March 26, 2014
By Bob Thomas, Seminoles.com
TALLAHASSEE, Fla. - Okaro White and his Florida State men's basketball teammates are headed back to New York after surviving the longest 40 seconds of the season to claim a spot in the National Invitation Tournament semifinals with a 78-75 win over Louisiana Tech.
Despite leading 76-68 with 40 seconds remaining, the Seminoles and their raucous Donald L. Tucker Center crowd were unable to exhale until Raheem Appleby's 3-pointer from the corner caromed off the front of the rim as the horn sounded.
"Everything just stopped," FSU sophomore swingman Montay Brandon said, describing the final seconds. "It was definitely like a roller coaster out there. We kept thinking the game was over and they just kept fighting back."
The Seminoles (22-13) had just enough fight, and good fortune, to find their way back to Madison Square Garden for the first time since 1997 and fulfill their mission. They will meet Minnesota Tuesday night in a rematch of the Big Ten-ACC Challenge game won by the Gophers early in the season.
"We're all focused on one goal, which is to accomplish something the school has never accomplished - get an NIT Championship in Madison Square Garden," said Brandon, who contributed seven of his 10 points over the final nine minutes.
And no Seminole is happier than White, who was born in Brooklyn and lived on Long Island until he was 11. White was off to a monster start in his home finale before picking up his third and fourth fouls just four minutes into the second half.
"What was there, almost 16 minutes left?" White said. "I didn't want to end my career like that. I'm proud of my brothers. They went out there and fought the whole game and I was able to come back in toward the end. ...
"It's very special to have my last games in college played in New York where it all started. We were able to go to Brooklyn last year and win that tournament. All my family was there. Now I've got another opportunity. It will be good for them to see me play my last games."
White scored 20 points and grabbed eight rebounds, despite playing just 22 minutes. The Seminoles were trailing 45-44 when White headed to the bench with 15:57 and quickly saw that deficit grow to 51-44.
That's when the Seminole sophomores, led by Aaron Thomas, Boris Bojanovsky and Brandon - with modest but important contributions from senior Ian Miller - came to the rescue. Thomas scored nine of his game-high 21 points in a four-minute stretch as the Seminoles went on a 15-7 run. It was Thomas' 3-pointer with 9:38 remaining that gave the `Noles a 59-58 edge.
Smith (16 points) countered with an uncontested layup, but Brandon forged a 60-60 deadlock by making the second of two free throw attempts. Miller's lone 3-pointer of the game with 7:17 remaining gave the Seminoles a 63-60 lead they never relinquished.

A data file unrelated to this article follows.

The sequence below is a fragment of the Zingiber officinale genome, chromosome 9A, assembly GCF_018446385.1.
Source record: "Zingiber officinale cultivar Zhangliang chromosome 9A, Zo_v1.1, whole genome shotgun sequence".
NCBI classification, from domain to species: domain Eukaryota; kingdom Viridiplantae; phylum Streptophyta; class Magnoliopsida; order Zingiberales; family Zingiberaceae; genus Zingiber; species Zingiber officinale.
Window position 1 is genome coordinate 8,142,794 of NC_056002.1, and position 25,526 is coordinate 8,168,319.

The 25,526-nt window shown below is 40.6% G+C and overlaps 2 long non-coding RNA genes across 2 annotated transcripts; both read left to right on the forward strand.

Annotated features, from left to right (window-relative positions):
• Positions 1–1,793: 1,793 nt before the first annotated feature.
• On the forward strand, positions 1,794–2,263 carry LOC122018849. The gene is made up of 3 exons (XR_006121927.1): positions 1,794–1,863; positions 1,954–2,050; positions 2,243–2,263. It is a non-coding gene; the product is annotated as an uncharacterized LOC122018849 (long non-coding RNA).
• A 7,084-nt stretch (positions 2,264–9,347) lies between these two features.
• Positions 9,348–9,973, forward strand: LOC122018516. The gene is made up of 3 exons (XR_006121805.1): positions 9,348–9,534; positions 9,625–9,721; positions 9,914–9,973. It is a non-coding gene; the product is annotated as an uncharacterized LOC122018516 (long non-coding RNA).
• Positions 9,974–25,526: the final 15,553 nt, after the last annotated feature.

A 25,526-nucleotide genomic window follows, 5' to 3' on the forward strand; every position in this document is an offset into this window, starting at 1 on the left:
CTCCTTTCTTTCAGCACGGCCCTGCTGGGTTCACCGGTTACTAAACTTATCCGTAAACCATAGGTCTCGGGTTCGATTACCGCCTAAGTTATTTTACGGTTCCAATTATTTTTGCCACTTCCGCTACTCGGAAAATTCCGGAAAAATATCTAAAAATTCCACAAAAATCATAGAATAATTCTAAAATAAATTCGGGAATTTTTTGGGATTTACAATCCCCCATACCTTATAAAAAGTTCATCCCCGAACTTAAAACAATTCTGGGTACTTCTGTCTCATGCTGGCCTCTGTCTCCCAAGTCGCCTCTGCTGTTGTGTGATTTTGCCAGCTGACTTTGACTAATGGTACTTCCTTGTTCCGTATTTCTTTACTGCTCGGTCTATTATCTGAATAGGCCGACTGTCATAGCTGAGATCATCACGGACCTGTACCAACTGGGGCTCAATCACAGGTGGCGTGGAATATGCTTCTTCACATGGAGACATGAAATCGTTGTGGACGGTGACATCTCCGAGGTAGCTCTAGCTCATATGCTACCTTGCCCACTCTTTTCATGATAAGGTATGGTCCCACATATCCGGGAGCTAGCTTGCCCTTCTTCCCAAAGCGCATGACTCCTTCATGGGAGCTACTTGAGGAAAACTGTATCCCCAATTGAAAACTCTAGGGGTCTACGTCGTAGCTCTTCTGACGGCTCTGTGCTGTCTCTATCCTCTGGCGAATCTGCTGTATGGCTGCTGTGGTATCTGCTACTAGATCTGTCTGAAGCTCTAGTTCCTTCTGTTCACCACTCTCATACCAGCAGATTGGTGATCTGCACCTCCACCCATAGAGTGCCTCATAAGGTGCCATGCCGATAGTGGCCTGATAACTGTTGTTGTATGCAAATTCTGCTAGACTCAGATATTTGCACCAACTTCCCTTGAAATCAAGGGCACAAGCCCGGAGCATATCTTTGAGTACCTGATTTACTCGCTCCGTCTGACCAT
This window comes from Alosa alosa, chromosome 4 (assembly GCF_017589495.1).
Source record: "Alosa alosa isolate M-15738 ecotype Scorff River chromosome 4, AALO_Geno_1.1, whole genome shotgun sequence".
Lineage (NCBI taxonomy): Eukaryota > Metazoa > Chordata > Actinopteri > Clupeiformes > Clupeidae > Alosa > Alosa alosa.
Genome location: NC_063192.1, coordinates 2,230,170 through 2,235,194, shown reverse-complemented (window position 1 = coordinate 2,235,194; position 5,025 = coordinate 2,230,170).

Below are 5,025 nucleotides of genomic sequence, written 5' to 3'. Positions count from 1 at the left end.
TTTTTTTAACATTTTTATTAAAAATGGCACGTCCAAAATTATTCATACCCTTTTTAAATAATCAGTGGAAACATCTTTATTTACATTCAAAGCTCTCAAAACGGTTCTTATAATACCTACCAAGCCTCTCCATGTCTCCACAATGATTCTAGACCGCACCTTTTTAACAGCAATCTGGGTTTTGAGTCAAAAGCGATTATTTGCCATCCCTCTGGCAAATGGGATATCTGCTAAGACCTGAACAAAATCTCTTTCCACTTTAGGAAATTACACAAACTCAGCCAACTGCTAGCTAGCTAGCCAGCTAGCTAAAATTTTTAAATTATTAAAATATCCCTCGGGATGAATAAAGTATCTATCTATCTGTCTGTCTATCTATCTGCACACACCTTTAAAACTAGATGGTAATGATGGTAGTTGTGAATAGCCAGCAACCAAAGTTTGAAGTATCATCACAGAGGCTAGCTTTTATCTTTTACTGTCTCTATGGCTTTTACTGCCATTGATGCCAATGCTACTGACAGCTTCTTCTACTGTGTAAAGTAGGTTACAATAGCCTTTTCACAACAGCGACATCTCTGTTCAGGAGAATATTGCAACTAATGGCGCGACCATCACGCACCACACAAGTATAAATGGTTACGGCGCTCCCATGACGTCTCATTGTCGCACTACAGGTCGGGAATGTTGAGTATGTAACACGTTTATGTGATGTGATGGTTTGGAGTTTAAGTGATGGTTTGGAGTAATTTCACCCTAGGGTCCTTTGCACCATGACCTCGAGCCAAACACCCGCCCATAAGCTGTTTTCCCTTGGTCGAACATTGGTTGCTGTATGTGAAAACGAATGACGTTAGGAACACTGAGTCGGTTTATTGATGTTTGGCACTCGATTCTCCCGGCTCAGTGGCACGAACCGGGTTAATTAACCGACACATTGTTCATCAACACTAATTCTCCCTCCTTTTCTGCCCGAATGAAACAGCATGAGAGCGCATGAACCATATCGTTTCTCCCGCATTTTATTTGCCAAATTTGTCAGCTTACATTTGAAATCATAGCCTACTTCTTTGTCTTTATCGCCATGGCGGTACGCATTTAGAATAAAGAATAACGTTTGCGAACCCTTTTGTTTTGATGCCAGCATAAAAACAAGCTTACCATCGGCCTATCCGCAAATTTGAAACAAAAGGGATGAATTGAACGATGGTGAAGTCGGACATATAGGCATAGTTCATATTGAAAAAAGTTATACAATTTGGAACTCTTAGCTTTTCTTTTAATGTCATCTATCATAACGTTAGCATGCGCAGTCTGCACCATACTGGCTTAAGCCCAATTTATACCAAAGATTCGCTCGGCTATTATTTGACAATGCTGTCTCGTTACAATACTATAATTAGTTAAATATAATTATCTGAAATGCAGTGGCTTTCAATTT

Louisiana Tech (29-8) pulled within 65-64 with 4:56 remaining, but White's return to the floor seemed to inspire the `Noles, who ran off six unanswered points for a bit of breathing room.
The Seminoles, however, were never totally comfortable against the Bulldogs full-court pressure, which forced five FSU turnovers in the first three minutes of the second half to turn a 39-33 deficit into a 43-39 lead.
Louisiana Tech parlayed 15 Seminole turnovers into 18 points over the course of the game.
"We wanted a track meet," Bulldogs coach Michael White said. "In the first half we didn't really get that. (Turnovers were) the key to the second half. It was the key to overcoming a poor offensive performance. ....To play with that energy level, to fly around the court like that, especially when you're down, was really important."
The Bulldogs missed 16 of their first 20 shots and trailed by as many as 11 in the first half, which ended with the Seminoles holding a 37-33 lead.
White was the spark in the first half, scoring 14 points and snaring six rebounds.
"I was really feeling well when I came out for shoot-around," White said. "I just tried to stay aggressive. They were a little smaller inside. I tried to take advantage and I got it going in the first half, but unfortunately I was in foul trouble and I didn't get to have that spectacular night. I'm glad we went out there and fought and got the win."
White's young teammates had his back.
"We all knew we had to step up, especially with Okaro on the bench," Brandon said. "He carried us in the first half. ... We knew we had to make plays so we could win the game."
"We're just believing in one another," Thomas said. "We don't have guys worried about their numbers. We've all bought in to play hard and play (defense). Everybody brings something to the table."